This casket is one of a group of ivory caskets which are mainly fitted with gilt copper mounts and are believed to have been made in Palermo by Muslim craftsmen during the twelfth-century Norman occupation. The mounts act both as highly decorative features of the whole and as supports for the delicate and fragile ivory walls. The small circle and dot motifs that feature at intervals around the lid in the form of small cruciform repeat patterns identify this group and can be found on chess pieces and other ivory objects attributed to 11th/12th-century Sicily. The traces of coloured pigment in the recesses of these incised elements suggest a more lavish original appearance.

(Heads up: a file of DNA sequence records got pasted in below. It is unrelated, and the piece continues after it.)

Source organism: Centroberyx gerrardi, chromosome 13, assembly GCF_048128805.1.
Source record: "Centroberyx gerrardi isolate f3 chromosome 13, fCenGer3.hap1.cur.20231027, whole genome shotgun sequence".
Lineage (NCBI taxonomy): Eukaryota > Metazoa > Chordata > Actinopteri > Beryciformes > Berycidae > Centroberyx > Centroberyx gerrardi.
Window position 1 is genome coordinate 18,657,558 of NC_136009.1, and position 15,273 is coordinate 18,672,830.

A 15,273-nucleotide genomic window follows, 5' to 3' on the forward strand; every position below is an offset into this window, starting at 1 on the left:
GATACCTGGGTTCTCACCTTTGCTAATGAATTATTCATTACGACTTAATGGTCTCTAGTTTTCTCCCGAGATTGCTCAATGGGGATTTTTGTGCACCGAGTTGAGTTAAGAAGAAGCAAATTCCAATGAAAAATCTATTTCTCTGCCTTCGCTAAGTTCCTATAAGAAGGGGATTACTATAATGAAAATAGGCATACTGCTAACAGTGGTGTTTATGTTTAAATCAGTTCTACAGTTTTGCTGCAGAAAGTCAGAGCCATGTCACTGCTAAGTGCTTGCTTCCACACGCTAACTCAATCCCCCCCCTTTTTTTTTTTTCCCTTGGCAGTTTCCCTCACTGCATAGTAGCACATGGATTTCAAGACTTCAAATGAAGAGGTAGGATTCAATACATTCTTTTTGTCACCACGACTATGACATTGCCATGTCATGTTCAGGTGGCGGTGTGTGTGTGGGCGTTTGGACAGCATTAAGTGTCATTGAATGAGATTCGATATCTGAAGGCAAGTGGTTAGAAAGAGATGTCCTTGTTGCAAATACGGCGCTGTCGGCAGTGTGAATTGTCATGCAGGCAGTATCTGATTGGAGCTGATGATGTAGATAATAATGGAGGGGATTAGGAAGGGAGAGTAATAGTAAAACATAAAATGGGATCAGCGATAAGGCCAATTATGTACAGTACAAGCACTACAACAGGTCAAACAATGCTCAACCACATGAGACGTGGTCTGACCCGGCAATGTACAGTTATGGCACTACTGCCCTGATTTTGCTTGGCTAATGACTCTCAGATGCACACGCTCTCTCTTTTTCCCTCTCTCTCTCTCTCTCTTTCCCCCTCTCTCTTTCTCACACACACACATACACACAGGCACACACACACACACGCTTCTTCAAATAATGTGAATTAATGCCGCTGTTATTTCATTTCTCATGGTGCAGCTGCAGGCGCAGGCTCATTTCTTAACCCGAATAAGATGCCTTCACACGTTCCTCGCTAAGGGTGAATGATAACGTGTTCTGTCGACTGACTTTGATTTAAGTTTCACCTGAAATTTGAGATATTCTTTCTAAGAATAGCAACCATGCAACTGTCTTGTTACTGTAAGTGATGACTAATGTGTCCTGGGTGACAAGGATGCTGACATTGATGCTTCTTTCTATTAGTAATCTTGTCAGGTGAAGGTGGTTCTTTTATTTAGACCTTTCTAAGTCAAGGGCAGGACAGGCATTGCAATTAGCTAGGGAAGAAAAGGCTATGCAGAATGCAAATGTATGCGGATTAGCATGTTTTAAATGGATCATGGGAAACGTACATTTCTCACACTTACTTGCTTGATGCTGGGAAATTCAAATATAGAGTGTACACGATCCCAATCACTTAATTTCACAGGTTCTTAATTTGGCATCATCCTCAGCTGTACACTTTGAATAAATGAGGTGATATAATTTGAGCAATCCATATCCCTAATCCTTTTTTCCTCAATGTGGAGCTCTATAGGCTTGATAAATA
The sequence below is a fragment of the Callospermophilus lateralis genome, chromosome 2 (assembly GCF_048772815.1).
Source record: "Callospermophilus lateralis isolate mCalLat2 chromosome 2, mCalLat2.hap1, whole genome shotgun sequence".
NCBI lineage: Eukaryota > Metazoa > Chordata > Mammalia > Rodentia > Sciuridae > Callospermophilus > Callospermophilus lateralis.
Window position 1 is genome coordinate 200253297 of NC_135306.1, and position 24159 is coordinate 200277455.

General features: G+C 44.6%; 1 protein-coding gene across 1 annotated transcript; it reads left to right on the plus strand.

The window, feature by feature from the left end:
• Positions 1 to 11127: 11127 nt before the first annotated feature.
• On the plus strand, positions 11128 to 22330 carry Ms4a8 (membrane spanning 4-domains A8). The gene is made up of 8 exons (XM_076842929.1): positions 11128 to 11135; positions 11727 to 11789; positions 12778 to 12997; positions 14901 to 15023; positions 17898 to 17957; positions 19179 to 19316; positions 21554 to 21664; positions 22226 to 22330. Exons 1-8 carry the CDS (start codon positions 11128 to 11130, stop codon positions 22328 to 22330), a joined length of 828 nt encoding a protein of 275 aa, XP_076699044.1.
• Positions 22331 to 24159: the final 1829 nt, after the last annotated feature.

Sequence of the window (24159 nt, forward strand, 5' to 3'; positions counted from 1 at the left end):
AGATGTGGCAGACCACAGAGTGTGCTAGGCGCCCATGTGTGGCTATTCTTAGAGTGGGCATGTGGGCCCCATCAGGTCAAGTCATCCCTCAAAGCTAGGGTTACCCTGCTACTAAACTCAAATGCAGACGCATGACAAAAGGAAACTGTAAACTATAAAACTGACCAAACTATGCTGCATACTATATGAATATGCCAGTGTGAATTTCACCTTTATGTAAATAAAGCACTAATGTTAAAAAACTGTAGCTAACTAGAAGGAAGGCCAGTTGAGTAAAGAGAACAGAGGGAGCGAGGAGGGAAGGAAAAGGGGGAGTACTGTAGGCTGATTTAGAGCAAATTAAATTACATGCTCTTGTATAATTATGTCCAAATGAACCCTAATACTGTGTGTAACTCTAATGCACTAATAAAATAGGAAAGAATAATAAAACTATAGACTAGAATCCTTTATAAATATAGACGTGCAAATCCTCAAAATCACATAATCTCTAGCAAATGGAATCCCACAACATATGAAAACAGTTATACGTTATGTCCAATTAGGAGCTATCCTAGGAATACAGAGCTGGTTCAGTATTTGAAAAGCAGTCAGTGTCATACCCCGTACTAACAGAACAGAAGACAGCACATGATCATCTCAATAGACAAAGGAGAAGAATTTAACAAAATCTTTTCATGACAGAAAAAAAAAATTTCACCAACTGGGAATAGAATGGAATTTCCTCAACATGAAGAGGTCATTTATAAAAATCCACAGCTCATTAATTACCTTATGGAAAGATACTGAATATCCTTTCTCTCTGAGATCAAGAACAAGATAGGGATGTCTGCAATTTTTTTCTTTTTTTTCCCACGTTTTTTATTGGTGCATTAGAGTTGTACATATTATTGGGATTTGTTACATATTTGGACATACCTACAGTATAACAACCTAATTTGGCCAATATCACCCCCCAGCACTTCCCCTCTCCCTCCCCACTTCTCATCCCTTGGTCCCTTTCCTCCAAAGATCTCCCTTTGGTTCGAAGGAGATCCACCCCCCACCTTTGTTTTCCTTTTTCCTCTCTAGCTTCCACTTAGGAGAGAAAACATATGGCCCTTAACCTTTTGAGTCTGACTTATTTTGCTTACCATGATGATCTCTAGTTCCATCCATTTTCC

An analagous casket, formerly in the Kofler-Truniger collection, was sold in these rooms on 27th April 2005, lot 71. Another example, but with raised claw feet, was also sold at Sotheby's on 13th October 2004, lot 35. Other Siculo-Arabic caskets can be found in in the Walters Art Gallery, Baltimore (inv. no. 71.310) and in the Doha Museum (inv. no. iv.03.97).
R. H. Randall Jr, Masterpieces of Ivory From the Walters Art Gallery, London, 1985, no. 232, pp. 158-159; M. Rosser-Owen, Ivory. 8th to 17th centuries. Treasures from the Museum of Islamic Art, Qatar, Doha, 2004, no. 5, pp. 24-29; H. Schnitzler, F. Volbach and P. Bloch, Skulpturen: Elfenbein, Perlmutter, Stein, Holz, Europäisches Mittelalter, Sammlung E. und M. Kofler-Truniger, Luzern, Band1, Stuttgart 1964, no. S25, p. 16
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